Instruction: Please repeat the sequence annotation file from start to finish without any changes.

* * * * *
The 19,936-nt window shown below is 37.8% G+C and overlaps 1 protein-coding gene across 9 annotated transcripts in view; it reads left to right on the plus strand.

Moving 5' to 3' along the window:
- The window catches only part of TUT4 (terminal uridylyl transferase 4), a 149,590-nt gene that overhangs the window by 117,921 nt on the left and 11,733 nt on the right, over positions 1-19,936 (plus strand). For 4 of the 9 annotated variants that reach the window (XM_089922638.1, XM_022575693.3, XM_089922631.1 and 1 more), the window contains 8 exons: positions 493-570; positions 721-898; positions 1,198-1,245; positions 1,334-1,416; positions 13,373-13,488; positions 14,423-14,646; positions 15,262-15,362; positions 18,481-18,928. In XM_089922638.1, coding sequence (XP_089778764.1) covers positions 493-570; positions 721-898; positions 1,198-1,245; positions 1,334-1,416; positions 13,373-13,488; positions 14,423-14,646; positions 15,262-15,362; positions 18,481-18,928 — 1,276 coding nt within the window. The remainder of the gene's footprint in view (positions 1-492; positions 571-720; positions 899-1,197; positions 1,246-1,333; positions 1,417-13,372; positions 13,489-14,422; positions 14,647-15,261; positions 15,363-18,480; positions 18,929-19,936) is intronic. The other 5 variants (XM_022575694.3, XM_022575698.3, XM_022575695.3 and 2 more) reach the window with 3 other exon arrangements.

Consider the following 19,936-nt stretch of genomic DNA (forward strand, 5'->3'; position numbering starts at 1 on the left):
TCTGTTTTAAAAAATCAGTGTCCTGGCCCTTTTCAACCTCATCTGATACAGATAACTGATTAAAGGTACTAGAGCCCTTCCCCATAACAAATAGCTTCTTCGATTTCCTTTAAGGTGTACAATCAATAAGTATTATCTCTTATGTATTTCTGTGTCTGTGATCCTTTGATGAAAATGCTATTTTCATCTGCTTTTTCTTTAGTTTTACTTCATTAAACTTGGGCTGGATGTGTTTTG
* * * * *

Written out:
The 19,936-nt window shown below is 37.8% G+C and overlaps 1 protein-coding gene across 9 annotated transcripts in view; it reads left to right on the plus strand.

Moving 5' to 3' along the window:
- The window catches only part of TUT4 (terminal uridylyl transferase 4), a 149,590-nt gene that overhangs the window by 117,921 nt on the left and 11,733 nt on the right, over positions 1-19,936 (plus strand). For 4 of the 9 annotated variants that reach the window (XM_089922638.1, XM_022575693.3, XM_089922631.1 and 1 more), the window contains 8 exons: positions 493-570; positions 721-898; positions 1,198-1,245; positions 1,334-1,416; positions 13,373-13,488; positions 14,423-14,646; positions 15,262-15,362; positions 18,481-18,928. In XM_089922638.1, coding sequence (XP_089778764.1) covers positions 493-570; positions 721-898; positions 1,198-1,245; positions 1,334-1,416; positions 13,373-13,488; positions 14,423-14,646; positions 15,262-15,362; positions 18,481-18,928 — 1,276 coding nt within the window. The remainder of the gene's footprint in view (positions 1-492; positions 571-720; positions 899-1,197; positions 1,246-1,333; positions 1,417-13,372; positions 13,489-14,422; positions 14,647-15,261; positions 15,363-18,480; positions 18,929-19,936) is intronic. The other 5 variants (XM_022575694.3, XM_022575698.3, XM_022575695.3 and 2 more) reach the window with 3 other exon arrangements.

Consider the following 19,936-nt stretch of genomic DNA (forward strand, 5'->3'; position numbering starts at 1 on the left):
TCTGTTTTAAAAAATCAGTGTCCTGGCCCTTTTCAACCTCATCTGATACAGATAACTGATTAAAGGTACTAGAGCCCTTCCCCATAACAAATAGCTTCTTCGATTTCCTTTAAGGTGTACAATCAATAAGTATTATCTCTTATGTATTTCTGTGTCTGTGATCCTTTGATGAAAATGCTATTTTCATCTGCTTTTTCTTTAGTTTTACTTCATTAAACTTGGGCTGGATGTGTTTTG